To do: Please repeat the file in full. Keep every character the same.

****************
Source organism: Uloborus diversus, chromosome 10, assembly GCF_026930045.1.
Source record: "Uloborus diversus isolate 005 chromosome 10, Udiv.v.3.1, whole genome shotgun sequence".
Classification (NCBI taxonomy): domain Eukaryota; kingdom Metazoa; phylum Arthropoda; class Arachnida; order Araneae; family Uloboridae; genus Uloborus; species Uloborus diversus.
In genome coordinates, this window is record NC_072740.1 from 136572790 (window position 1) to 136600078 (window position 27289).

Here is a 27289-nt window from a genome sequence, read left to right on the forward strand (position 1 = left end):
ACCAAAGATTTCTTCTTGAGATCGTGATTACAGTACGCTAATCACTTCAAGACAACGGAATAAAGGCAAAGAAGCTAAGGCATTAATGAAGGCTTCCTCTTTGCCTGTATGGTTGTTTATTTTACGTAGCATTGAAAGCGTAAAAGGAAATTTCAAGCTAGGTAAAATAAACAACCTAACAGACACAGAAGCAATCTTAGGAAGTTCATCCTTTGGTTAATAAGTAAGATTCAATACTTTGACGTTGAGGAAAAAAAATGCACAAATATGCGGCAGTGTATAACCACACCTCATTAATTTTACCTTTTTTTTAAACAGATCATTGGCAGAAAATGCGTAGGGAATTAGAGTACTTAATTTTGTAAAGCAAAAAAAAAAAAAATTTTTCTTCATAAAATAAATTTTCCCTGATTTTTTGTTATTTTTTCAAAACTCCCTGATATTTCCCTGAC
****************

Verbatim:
Source organism: Uloborus diversus, chromosome 10, assembly GCF_026930045.1.
Source record: "Uloborus diversus isolate 005 chromosome 10, Udiv.v.3.1, whole genome shotgun sequence".
Classification (NCBI taxonomy): domain Eukaryota; kingdom Metazoa; phylum Arthropoda; class Arachnida; order Araneae; family Uloboridae; genus Uloborus; species Uloborus diversus.
In genome coordinates, this window is record NC_072740.1 from 136572790 (window position 1) to 136600078 (window position 27289).

Here is a 27289-nt window from a genome sequence, read left to right on the forward strand (position 1 = left end):
ACCAAAGATTTCTTCTTGAGATCGTGATTACAGTACGCTAATCACTTCAAGACAACGGAATAAAGGCAAAGAAGCTAAGGCATTAATGAAGGCTTCCTCTTTGCCTGTATGGTTGTTTATTTTACGTAGCATTGAAAGCGTAAAAGGAAATTTCAAGCTAGGTAAAATAAACAACCTAACAGACACAGAAGCAATCTTAGGAAGTTCATCCTTTGGTTAATAAGTAAGATTCAATACTTTGACGTTGAGGAAAAAAAATGCACAAATATGCGGCAGTGTATAACCACACCTCATTAATTTTACCTTTTTTTTAAACAGATCATTGGCAGAAAATGCGTAGGGAATTAGAGTACTTAATTTTGTAAAGCAAAAAAAAAAAAAATTTTTCTTCATAAAATAAATTTTCCCTGATTTTTTGTTATTTTTTCAAAACTCCCTGATATTTCCCTGAC